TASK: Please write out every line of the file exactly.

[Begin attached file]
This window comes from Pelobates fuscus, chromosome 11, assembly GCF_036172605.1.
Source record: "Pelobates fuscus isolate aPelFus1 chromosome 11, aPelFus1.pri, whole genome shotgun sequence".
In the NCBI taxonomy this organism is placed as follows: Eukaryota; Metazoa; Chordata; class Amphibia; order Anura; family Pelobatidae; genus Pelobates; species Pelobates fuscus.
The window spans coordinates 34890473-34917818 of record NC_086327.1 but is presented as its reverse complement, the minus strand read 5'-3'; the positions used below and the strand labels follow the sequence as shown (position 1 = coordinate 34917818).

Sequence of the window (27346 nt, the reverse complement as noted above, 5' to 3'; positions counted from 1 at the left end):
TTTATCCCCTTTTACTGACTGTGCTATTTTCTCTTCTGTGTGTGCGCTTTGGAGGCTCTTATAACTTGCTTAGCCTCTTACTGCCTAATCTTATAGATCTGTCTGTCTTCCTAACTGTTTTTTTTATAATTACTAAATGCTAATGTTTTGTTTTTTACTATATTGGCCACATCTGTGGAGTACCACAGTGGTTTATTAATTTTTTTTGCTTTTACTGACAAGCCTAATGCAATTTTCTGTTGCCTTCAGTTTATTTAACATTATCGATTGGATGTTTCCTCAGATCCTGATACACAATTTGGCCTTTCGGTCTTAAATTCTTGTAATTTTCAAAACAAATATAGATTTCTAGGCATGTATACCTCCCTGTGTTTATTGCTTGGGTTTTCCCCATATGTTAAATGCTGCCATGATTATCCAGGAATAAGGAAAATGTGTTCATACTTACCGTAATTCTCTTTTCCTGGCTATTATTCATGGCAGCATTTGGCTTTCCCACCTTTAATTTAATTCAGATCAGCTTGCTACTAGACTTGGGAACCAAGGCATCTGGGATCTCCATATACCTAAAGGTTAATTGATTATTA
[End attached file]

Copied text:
This window comes from Pelobates fuscus, chromosome 11, assembly GCF_036172605.1.
Source record: "Pelobates fuscus isolate aPelFus1 chromosome 11, aPelFus1.pri, whole genome shotgun sequence".
In the NCBI taxonomy this organism is placed as follows: Eukaryota; Metazoa; Chordata; class Amphibia; order Anura; family Pelobatidae; genus Pelobates; species Pelobates fuscus.
The window spans coordinates 34890473-34917818 of record NC_086327.1 but is presented as its reverse complement, the minus strand read 5'-3'; the positions used below and the strand labels follow the sequence as shown (position 1 = coordinate 34917818).

Sequence of the window (27346 nt, the reverse complement as noted above, 5' to 3'; positions counted from 1 at the left end):
TTTATCCCCTTTTACTGACTGTGCTATTTTCTCTTCTGTGTGTGCGCTTTGGAGGCTCTTATAACTTGCTTAGCCTCTTACTGCCTAATCTTATAGATCTGTCTGTCTTCCTAACTGTTTTTTTTATAATTACTAAATGCTAATGTTTTGTTTTTTACTATATTGGCCACATCTGTGGAGTACCACAGTGGTTTATTAATTTTTTTTGCTTTTACTGACAAGCCTAATGCAATTTTCTGTTGCCTTCAGTTTATTTAACATTATCGATTGGATGTTTCCTCAGATCCTGATACACAATTTGGCCTTTCGGTCTTAAATTCTTGTAATTTTCAAAACAAATATAGATTTCTAGGCATGTATACCTCCCTGTGTTTATTGCTTGGGTTTTCCCCATATGTTAAATGCTGCCATGATTATCCAGGAATAAGGAAAATGTGTTCATACTTACCGTAATTCTCTTTTCCTGGCTATTATTCATGGCAGCATTTGGCTTTCCCACCTTTAATTTAATTCAGATCAGCTTGCTACTAGACTTGGGAACCAAGGCATCTGGGATCTCCATATACCTAAAGGTTAATTGATTATTA